Wildcat Bombay strike tests union and management

As Bombay's 60 textile mills sit eerily silent, nearly one-quarter of a million striking workers are challenging both their employers and their official union in the city's longest-running textile industry outage.

So far three persons have been killed and about 1,000 injured in clashes between textile strike supporters and opponents. Many Bombayites fear greater violence as the strike drags on.

Led by a firebrand independent labor organizer whose string of victories has alarmed both industrialists and old-line unions, the five-month-old strike has severely strained the economy of India's richest city. The Bombay mills, about one-third of India's total, have lost an estimated half billion dollars in production while the workers have foregone nearly $80 million in wages.

The textile workers, whose pay packets range from $75 to $115 a month, have astonished much of India by staying away from work so long without any strike benefits. A majority have retreated from their Bombay slum homes to their villages to sit out the strike, subsisting on their own or relatives' land and on whatever daily odd jobs they can pick up.

Workers still in the city are scrounging odd jobs or living off loans. Some say they are paying 6.25 to 10 percent per month to moneylenders for loans to keep their families fed, clothed, and sheltered.

Besides wage hikes averaging $55 a month, the textile workers are demanding the ouster of their officially recognized union, the Rashtriya Mill Mazdoor Sangh (RMMS). That demand is key to the intense national interest in the strike, because it sets their maverick labor leader, Dr. Datta Samant, on a direct collision course with Prime Minister Indira Gandhi's ruling Congress -- I (for Indira) Party.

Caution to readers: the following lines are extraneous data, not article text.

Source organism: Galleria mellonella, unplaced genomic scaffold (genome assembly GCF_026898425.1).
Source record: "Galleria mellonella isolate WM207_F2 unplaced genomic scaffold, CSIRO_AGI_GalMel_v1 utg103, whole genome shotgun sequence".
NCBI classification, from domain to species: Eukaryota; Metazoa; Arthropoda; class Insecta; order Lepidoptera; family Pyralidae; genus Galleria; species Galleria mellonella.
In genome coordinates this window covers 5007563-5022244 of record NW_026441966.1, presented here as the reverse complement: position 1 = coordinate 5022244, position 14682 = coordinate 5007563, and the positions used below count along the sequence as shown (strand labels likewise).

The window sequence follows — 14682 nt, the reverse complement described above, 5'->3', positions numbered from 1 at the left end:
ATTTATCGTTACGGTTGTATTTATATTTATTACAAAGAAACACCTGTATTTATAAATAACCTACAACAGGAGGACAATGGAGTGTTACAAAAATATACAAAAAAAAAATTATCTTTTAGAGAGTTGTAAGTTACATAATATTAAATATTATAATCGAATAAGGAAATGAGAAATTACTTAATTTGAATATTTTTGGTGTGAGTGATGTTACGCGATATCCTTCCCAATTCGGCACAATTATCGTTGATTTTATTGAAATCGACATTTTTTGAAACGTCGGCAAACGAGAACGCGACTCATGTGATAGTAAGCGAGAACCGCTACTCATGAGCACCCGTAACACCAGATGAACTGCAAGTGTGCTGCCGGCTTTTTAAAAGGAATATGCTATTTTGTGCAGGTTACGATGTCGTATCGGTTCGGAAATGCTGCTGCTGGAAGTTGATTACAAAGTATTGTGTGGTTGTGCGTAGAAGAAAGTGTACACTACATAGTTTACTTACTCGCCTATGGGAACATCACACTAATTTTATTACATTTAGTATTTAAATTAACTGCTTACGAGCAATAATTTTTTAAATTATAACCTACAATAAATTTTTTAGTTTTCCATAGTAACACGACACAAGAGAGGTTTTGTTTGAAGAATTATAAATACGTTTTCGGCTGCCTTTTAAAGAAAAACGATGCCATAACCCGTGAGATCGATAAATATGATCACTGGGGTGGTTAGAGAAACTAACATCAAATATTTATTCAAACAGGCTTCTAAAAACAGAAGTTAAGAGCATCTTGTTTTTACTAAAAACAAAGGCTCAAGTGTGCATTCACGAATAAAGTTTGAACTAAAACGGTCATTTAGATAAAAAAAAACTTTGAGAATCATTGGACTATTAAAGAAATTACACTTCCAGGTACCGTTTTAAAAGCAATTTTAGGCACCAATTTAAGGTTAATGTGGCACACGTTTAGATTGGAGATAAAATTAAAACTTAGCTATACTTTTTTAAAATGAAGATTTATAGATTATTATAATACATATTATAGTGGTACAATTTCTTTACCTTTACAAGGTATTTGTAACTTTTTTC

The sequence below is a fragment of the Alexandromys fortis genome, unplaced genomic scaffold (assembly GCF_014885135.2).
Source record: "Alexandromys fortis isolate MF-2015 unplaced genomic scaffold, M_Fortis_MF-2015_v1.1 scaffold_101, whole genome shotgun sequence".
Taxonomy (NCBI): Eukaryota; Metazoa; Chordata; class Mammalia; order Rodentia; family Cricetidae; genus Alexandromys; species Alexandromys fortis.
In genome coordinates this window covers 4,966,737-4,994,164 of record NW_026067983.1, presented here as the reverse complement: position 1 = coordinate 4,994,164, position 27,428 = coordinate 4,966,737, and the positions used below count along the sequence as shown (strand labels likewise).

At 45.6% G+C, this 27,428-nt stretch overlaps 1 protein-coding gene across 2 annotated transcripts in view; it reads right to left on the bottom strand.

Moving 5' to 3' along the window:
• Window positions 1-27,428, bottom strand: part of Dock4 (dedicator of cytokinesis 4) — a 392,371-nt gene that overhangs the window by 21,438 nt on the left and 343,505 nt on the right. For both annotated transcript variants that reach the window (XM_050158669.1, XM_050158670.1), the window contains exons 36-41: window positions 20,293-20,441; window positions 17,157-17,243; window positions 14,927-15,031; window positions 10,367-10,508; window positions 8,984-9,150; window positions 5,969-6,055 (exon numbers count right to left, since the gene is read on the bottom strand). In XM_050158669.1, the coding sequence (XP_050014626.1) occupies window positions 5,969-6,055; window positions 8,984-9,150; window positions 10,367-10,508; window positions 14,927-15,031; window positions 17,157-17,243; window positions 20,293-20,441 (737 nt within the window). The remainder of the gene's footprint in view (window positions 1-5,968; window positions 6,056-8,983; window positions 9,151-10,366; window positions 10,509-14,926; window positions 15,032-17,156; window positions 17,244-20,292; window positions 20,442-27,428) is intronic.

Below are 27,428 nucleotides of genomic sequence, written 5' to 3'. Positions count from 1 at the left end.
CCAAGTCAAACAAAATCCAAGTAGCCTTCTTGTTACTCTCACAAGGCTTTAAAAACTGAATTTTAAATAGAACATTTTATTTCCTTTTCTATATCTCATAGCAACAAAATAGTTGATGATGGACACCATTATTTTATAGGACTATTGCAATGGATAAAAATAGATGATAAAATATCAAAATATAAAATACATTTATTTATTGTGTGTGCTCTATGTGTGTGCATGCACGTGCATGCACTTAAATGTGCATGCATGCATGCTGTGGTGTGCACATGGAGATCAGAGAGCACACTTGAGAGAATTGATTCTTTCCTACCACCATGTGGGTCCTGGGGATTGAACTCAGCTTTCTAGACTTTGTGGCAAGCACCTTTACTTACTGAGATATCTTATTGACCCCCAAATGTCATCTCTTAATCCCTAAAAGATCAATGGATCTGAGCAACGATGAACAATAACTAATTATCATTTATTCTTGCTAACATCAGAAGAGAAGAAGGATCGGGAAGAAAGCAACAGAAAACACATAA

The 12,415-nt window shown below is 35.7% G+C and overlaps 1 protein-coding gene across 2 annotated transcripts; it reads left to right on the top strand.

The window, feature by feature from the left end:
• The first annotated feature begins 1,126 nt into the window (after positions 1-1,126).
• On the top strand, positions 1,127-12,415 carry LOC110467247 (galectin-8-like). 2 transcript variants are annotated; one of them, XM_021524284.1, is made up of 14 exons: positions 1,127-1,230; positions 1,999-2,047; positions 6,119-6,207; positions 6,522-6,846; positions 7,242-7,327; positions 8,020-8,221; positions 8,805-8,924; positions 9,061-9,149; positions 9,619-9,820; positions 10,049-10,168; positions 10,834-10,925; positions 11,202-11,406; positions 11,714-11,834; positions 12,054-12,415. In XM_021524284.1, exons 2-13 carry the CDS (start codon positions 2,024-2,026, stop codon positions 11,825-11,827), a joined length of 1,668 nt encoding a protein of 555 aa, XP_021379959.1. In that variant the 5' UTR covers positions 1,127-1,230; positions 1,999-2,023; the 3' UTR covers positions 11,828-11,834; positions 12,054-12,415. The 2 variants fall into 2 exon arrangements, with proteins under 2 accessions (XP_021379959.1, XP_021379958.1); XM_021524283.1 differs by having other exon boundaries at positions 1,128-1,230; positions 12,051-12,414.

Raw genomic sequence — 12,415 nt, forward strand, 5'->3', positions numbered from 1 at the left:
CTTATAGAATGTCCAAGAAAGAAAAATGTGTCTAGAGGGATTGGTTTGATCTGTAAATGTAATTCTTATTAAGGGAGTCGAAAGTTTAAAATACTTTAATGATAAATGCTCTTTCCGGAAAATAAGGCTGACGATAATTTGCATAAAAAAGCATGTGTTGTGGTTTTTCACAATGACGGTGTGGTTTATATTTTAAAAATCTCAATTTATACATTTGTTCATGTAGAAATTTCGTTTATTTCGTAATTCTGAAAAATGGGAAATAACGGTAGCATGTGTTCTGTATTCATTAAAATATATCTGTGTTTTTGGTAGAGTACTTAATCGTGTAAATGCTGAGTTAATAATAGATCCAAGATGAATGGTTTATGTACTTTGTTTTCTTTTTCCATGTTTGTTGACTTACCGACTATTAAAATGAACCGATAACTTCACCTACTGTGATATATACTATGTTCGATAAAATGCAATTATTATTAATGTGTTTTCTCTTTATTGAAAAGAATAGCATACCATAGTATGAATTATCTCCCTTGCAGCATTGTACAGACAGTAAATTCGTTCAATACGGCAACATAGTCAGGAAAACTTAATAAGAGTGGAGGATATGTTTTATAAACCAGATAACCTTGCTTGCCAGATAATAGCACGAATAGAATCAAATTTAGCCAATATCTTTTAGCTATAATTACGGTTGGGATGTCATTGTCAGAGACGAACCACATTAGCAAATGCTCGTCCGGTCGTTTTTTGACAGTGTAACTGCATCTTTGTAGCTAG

Most Indian labor unions are affiliated with political parties, and the RMMS is no exception. Since its founding in the late 1940s, it has been tied to the Congress Party. Dr. Samant, a physician, and militant textile workers charge that the RMMS is a sweetheart union that settles for low pay and poor working conditions to stay in the good graces of government and management.

The RMMS, however, holds government recognition as the textile workers' sole representative. The Bombay Mill Owners' Association has an ongoing five-year contract with RMMS, valid to 1984. Hence, with both the official union and the employers calling the strike illegal, no negotiations are taking place. Independent observers see no end in sight to the stalemate.

India's central government, which has broad strike-breaking authority, has yet to use it in the Bombay textile strike even though one-third of the mills say they may go under without government intervention.

Outside analysts say the government does not want to bestow legitimacy or more limelight on Dr. Samant, whose wild-card organizing drives over the past decade have acquired a reputation for violence and for unusually high - by Indian standards - wage settlements.

Samant is considered a threat, explains one labor analyst, because ''he's not under anybody's control. He's his own man. He's not beholden to any of the political parties.''

Opponents frequently denounce Samant as a demagogue and blame his firebreathing rhetoric for the violence that has accompanied many Samant-led strikes. A chief concern in government and management quarters, however, is that further Samant successes will radicalize India's generally tame labor movement.

Although strikes and lockouts are a common feature of the Indian industrial scene, accounting for 22.56 million lost man-days in 1981, most result in only minuscule wage increases for workers.

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